Instability in the DPRK could have many sources, ranging from internal political strife to economic collapse to a renewal of intense armed conflict with the ROK and its allies. Regardless of origin, instability could lead to the collapse of the regime, which could in turn open the door to potential civil war inside the DPRK as well as resistance to an intervention seeking to reunify the Korean peninsula. Politicians and military planners alike must take seriously the possibility of insurgency in any state following rapid and violent governmental change.
Yet all states are not created equal in terms of the potential for insurgency. This paper uses a comparative approach to assess the likelihood of a serious insurgency and/or civil violence in the DPRK following a hypothetical collapse of the state. It proceeds in two main parts. First, it outlines the factors correlated with and seemingly contributing to the origin of insurgency in previous post-regime environments. The focus is heavily but not exclusively on Iraq, as Saddam Hussein’s Ba’ath regime and the Kim regime have a number of similarities (though significant differences as well). Second, it briefly evaluates the DPRK in terms of these factors to determine how serious the possibility of insurgency is in a post-regime context. This analysis concludes the DPRK is ripe for a well-armed and virulent insurgency following the end of the current regime.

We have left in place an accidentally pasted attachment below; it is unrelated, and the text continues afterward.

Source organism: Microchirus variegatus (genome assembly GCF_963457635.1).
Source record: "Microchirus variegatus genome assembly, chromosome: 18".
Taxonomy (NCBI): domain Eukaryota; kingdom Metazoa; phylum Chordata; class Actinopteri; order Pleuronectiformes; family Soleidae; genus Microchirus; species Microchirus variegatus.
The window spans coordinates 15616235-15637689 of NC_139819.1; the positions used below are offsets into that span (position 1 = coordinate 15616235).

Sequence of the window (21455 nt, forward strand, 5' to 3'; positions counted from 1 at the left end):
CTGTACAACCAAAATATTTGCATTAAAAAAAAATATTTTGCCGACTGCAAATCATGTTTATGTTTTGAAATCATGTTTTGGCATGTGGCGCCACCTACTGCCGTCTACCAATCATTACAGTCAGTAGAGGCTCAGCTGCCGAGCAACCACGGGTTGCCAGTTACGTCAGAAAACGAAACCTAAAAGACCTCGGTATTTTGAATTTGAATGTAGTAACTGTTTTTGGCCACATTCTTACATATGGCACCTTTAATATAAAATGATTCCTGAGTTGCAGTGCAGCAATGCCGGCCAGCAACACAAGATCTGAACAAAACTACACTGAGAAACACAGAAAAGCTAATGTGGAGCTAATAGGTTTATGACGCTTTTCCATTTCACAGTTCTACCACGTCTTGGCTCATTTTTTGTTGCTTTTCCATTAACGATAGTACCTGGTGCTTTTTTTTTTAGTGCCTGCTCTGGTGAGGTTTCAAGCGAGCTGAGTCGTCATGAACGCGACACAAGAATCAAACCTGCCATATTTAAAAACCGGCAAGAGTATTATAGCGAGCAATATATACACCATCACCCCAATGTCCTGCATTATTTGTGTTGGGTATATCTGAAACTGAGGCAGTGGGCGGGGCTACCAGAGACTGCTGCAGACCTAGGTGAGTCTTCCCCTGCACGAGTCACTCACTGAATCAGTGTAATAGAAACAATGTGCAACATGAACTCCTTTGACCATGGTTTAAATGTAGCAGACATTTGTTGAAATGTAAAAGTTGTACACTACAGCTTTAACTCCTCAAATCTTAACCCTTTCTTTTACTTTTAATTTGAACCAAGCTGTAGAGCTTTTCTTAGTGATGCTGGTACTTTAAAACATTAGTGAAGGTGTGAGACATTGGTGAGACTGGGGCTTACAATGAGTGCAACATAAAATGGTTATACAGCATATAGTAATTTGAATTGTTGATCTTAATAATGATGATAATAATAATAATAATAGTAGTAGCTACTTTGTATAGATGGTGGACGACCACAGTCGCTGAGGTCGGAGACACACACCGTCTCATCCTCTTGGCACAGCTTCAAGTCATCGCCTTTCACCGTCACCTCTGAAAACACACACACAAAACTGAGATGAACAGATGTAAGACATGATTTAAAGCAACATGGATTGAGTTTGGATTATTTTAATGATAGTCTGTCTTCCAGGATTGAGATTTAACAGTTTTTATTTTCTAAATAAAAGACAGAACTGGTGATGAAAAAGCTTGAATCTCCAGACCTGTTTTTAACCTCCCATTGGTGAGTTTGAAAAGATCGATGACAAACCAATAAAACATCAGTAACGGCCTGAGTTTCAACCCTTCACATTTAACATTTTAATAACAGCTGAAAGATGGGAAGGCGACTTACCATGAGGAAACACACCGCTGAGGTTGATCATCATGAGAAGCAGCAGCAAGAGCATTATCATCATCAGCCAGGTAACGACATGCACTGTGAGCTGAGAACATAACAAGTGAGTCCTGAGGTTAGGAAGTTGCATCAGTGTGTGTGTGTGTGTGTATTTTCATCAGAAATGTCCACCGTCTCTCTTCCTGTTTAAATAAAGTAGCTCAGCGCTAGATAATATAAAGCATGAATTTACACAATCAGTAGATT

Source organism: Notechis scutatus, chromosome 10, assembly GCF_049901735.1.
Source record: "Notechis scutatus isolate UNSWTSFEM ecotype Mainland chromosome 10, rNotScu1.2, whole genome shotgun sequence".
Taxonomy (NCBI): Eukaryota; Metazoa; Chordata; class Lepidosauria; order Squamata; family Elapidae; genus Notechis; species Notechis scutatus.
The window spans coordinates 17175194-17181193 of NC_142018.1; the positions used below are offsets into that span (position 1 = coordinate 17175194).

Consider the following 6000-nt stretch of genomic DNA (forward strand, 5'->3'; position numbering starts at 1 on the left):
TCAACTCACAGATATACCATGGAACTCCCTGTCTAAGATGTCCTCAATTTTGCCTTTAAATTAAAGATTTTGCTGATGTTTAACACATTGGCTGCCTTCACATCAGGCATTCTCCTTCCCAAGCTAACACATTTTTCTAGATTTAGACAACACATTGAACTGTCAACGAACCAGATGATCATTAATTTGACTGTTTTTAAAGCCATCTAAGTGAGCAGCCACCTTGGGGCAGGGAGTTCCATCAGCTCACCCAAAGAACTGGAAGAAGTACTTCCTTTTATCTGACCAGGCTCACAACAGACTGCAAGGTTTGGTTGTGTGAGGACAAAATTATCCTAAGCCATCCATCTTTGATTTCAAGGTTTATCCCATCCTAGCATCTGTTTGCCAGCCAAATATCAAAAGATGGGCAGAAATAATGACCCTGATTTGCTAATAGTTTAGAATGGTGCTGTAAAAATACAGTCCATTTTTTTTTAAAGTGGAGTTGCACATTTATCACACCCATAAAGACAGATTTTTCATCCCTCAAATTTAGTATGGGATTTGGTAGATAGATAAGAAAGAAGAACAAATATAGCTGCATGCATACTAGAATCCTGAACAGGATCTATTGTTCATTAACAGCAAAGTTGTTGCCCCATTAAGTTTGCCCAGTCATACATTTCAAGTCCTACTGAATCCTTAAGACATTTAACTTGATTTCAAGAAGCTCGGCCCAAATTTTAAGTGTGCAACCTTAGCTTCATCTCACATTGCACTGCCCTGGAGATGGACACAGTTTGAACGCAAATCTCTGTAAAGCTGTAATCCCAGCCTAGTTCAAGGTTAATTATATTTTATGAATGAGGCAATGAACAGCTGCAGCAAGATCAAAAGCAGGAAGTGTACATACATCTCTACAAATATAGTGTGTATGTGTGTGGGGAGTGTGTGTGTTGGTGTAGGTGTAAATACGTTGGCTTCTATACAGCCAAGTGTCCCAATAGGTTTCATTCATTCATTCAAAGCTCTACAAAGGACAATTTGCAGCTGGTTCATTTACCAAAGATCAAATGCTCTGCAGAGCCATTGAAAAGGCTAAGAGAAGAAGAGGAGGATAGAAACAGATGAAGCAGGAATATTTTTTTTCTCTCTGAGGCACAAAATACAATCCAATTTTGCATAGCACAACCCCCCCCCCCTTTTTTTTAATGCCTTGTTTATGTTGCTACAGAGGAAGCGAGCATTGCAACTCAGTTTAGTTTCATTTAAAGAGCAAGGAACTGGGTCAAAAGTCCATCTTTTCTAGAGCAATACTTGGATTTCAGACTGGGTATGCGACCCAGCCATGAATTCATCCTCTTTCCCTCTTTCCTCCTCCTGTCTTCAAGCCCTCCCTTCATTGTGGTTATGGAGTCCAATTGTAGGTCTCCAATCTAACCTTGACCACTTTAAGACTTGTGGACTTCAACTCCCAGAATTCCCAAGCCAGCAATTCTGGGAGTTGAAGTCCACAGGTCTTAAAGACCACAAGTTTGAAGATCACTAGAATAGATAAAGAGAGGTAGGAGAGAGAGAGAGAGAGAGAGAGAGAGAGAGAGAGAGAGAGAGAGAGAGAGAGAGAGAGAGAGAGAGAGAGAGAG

Download the report “Insurgency in the DPRK? Post-regime Insurgency in Comparative Perspective” by Austin Long.
Find other papers in The North Korea Instability Project series.